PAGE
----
As I said previously, I have been pulling long hours at work. The deadline has come closer, and I have begun to do lots of tastings and dinners for well known food writers and taste makers on the island. The scene for that is strange here. All of the people writing on food and hospitality in Bali are either American or Australians who have been here for a while, as evidenced by their leathery wrinkle tans, cosmetic work, and demeanor fitting of orange county, USA. It is kind of funny that these people judge paradise and those servicing it. I still can achieve no reputable supply chain for the restaurant with the way in which business is done here, so we will more than likely keep a staff member to drive to the store every day and fill gaps left by unreliably food distributors. So, to anyone planning to start a restaurant in Bali, the food is amazing…..if you can get it in your hands.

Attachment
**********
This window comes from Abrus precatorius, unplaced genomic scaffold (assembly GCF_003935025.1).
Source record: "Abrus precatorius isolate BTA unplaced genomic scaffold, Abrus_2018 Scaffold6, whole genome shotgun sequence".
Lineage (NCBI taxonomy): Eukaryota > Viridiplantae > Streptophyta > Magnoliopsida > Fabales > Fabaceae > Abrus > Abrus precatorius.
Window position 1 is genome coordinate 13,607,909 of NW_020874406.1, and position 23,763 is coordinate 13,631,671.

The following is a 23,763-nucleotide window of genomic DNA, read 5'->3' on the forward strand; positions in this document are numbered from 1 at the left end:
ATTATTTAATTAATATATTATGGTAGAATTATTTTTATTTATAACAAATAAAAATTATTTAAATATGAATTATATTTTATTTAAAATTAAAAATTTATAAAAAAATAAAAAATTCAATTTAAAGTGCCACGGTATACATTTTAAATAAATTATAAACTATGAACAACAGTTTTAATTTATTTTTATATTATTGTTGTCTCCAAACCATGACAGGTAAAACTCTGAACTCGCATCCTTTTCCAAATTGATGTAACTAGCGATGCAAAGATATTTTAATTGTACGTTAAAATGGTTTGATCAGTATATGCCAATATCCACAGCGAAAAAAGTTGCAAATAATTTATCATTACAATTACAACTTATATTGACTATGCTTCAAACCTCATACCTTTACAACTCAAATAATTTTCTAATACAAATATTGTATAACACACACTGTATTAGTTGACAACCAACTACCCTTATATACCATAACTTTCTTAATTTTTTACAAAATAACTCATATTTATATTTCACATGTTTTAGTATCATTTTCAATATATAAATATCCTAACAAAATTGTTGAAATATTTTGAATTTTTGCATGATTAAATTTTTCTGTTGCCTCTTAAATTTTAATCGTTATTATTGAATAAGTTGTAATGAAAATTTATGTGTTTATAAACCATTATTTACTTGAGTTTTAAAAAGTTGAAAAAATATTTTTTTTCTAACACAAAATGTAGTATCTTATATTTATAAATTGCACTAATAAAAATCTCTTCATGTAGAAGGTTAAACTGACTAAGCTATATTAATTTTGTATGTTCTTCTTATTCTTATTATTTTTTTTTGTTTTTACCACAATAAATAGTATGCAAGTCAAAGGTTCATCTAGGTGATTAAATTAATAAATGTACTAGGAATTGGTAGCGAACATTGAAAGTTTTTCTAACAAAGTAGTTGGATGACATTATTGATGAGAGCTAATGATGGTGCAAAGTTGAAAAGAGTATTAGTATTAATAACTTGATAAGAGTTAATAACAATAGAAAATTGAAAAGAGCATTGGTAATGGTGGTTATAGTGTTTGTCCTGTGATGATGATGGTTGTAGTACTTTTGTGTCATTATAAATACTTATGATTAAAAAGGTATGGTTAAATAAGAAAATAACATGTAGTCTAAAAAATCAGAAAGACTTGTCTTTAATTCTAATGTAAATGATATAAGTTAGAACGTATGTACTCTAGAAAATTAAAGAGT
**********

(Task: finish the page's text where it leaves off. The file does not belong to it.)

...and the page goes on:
Speaking of food here, it is all about coconut. Coconut is in everything. Food, religious observance, construction, fuel. They use the leaves to build roofs and make religious offering boxes, they use the flower and its syrup to make sugar, they use the wood to make statues and tools, they use the husk to make fires for ritual and grilling food, and of course they eat and drink the young coconuts every day. We had the opportunity to take a hike outside of Ubud recently with our new friend Michael. It is a short but amazing trail that goes a long a very high ridge between two river valleys. The whole area is covered with coconut trees, as is all of Bali. On our way back down the trail a heavy set, one eyed, loin cloth wearing, Indonesian version of quasi modo jumped into the path ahead of us bearing coconuts. He proceeded to crack the coconuts for us to drink, and scrape the flesh into our hands to eat. He introduced himself as Ketut, one of only four men’s names in Bali. After we had tasted some of the fruits of his labors we were very ready to move on and away from his awkward demeanor and disruption of our pleasant hike. When the time came to charge us, he offered a ridiculously high price, despite the fact that he had originally presented them as a friendly gift, which is not a ridiculous notion considering the Balinese kindness frequently stretches that far. When we protested and offered him a more fair, but still inflated price, he proceeded to tell hilariously implausible stories of his grotesque self climbing 50 foot coconut trees way down in the valley just to bring the fruits to us. Ha. It is not frequent that you find these traps and dishonest people in Bali, but every once in a while there is a Ketut with his coconuts lurking around the bend. We ended up putting a few bills under his coconut knife and taking off.